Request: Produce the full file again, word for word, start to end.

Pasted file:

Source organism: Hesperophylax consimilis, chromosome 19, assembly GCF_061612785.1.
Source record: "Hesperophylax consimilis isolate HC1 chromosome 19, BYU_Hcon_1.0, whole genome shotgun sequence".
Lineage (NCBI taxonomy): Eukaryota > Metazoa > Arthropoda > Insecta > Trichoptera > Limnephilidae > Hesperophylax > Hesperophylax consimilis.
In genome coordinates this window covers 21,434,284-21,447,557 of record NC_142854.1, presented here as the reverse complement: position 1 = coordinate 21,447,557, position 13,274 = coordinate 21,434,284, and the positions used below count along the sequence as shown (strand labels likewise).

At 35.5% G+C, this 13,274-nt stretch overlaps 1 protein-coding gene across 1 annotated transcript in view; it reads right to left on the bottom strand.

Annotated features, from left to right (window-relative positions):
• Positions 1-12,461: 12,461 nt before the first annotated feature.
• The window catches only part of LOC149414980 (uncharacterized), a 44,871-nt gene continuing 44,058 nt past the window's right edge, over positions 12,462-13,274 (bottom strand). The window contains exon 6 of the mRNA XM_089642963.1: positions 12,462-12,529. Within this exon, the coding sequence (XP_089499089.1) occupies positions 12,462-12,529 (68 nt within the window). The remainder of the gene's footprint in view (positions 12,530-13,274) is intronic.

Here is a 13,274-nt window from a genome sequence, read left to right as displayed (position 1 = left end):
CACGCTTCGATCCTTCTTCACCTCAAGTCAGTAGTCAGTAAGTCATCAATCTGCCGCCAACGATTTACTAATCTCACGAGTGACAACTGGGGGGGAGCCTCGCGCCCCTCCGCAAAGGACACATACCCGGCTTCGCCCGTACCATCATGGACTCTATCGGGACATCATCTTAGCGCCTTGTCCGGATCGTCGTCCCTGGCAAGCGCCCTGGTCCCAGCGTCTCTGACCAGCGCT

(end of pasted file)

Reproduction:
Source organism: Hesperophylax consimilis, chromosome 19, assembly GCF_061612785.1.
Source record: "Hesperophylax consimilis isolate HC1 chromosome 19, BYU_Hcon_1.0, whole genome shotgun sequence".
Lineage (NCBI taxonomy): Eukaryota > Metazoa > Arthropoda > Insecta > Trichoptera > Limnephilidae > Hesperophylax > Hesperophylax consimilis.
In genome coordinates this window covers 21,434,284-21,447,557 of record NC_142854.1, presented here as the reverse complement: position 1 = coordinate 21,447,557, position 13,274 = coordinate 21,434,284, and the positions used below count along the sequence as shown (strand labels likewise).

At 35.5% G+C, this 13,274-nt stretch overlaps 1 protein-coding gene across 1 annotated transcript in view; it reads right to left on the bottom strand.

Annotated features, from left to right (window-relative positions):
• Positions 1-12,461: 12,461 nt before the first annotated feature.
• The window catches only part of LOC149414980 (uncharacterized), a 44,871-nt gene continuing 44,058 nt past the window's right edge, over positions 12,462-13,274 (bottom strand). The window contains exon 6 of the mRNA XM_089642963.1: positions 12,462-12,529. Within this exon, the coding sequence (XP_089499089.1) occupies positions 12,462-12,529 (68 nt within the window). The remainder of the gene's footprint in view (positions 12,530-13,274) is intronic.

Here is a 13,274-nt window from a genome sequence, read left to right as displayed (position 1 = left end):
CACGCTTCGATCCTTCTTCACCTCAAGTCAGTAGTCAGTAAGTCATCAATCTGCCGCCAACGATTTACTAATCTCACGAGTGACAACTGGGGGGGAGCCTCGCGCCCCTCCGCAAAGGACACATACCCGGCTTCGCCCGTACCATCATGGACTCTATCGGGACATCATCTTAGCGCCTTGTCCGGATCGTCGTCCCTGGCAAGCGCCCTGGTCCCAGCGTCTCTGACCAGCGCT